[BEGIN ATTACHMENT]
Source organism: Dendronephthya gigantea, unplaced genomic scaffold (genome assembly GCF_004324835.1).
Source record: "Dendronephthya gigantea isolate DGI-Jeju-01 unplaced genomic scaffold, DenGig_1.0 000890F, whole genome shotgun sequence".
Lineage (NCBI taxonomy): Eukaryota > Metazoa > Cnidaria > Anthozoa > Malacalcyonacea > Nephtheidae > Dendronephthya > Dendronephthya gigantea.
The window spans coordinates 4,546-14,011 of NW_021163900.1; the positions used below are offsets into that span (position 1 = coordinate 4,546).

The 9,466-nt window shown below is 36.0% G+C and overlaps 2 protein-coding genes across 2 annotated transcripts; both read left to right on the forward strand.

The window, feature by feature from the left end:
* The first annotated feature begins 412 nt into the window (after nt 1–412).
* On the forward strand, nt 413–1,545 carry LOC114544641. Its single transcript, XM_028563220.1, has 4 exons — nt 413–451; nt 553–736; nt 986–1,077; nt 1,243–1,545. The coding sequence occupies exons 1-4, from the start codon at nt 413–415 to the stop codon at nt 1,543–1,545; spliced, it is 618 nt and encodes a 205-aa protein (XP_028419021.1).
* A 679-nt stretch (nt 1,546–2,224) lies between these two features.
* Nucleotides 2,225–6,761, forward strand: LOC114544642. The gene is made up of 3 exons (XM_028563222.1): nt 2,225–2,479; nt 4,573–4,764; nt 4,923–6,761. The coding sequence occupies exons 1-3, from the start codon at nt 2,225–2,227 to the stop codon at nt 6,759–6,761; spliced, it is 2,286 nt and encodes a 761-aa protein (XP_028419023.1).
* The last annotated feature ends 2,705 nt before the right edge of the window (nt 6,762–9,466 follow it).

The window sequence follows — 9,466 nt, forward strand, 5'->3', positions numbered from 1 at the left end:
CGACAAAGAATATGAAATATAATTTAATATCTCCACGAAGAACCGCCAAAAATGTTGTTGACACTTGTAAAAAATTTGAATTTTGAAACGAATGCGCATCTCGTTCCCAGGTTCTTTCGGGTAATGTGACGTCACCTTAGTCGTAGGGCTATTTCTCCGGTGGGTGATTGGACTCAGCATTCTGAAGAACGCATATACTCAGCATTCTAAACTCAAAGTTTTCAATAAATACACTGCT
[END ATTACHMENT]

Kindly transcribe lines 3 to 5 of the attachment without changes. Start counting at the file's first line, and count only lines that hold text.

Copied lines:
Lineage (NCBI taxonomy): Eukaryota > Metazoa > Cnidaria > Anthozoa > Malacalcyonacea > Nephtheidae > Dendronephthya > Dendronephthya gigantea.
The window spans coordinates 4,546-14,011 of NW_021163900.1; the positions used below are offsets into that span (position 1 = coordinate 4,546).

The 9,466-nt window shown below is 36.0% G+C and overlaps 2 protein-coding genes across 2 annotated transcripts; both read left to right on the forward strand.